WP4: Long-term (Self-)Representations of Justice

This WP departs from the idea that “not only must Justice be done; it must also be seen to be done”. One of the most important relationships of justice to society and its citizens consists of the ways in which justice is represented and presents itself to the outside world. These (self-)representations are manifold and can be expressed through and shaped by various ‘media’, ranging from, for example, “sites of justice” such as monuments, buildings and execution sites, and literary, visual and other expressions in popular culture, to expert discourses, judicial statistics and law reviews reflecting a “scientific” professional culture of justice as well as technical information.

Since this field is so vast and an integrated multidisciplinary approach is still in the making at the international level, it has been decided to combine two targeted in-depth research projects with smaller exploratory studies. The two main projects are concerned with judicial iconography, allowing Belgium to catch up with this highly developed international field of research, and the new domain of judicial archaeology, with a focus on the “built” representations of justice such as court rooms, prison buildings, police quarters, etc. An important area for exploratory research concerns the role played by visual material and literature related to the judicial sphere in constructing collective representations of Society, more in particular in the representation of the colonial order, in the development of a ‘scientific culture of justice’ and in the symbolic representation of State power in the urban context.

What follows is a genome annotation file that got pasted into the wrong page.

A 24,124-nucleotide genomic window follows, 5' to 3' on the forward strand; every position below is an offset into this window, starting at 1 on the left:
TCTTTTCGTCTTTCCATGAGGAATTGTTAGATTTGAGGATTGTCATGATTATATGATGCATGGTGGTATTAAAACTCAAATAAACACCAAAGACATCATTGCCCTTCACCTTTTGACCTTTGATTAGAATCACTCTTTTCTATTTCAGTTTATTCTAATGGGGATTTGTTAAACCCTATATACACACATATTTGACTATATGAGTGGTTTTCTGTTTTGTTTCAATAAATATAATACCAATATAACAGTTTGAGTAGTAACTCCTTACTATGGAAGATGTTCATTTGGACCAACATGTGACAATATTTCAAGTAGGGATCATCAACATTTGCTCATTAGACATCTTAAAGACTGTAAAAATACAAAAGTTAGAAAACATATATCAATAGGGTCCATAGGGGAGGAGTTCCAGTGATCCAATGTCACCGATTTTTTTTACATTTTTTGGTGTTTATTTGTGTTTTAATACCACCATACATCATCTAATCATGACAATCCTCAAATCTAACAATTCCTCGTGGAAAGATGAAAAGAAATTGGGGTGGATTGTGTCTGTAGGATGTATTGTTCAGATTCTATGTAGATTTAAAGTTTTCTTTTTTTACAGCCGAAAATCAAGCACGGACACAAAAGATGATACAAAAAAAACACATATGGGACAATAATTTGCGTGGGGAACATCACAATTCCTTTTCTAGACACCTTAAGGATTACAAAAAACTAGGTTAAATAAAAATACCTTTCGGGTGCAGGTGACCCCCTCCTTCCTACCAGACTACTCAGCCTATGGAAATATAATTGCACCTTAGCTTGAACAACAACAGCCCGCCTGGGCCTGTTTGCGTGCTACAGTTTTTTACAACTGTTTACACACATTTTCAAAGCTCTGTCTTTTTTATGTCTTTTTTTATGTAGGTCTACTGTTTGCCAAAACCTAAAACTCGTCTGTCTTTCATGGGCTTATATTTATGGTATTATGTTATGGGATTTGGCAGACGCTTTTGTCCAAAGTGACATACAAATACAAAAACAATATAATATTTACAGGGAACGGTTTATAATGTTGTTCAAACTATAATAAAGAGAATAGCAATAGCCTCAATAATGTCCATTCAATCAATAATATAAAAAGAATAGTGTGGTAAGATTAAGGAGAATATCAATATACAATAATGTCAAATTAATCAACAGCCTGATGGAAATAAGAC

Coordinators: Xavier Rousseaux & Veerle Massin

Partners involved: All


Associated research projects


Some realisations of WP4



WP4 (LongTermJust)
Picture: Plan of the institution for incorrigible girls of Bruges, 1946. © State Archives in Beveren (Rijkskliniek en Rijksopvoedinggesticht te Brugge).

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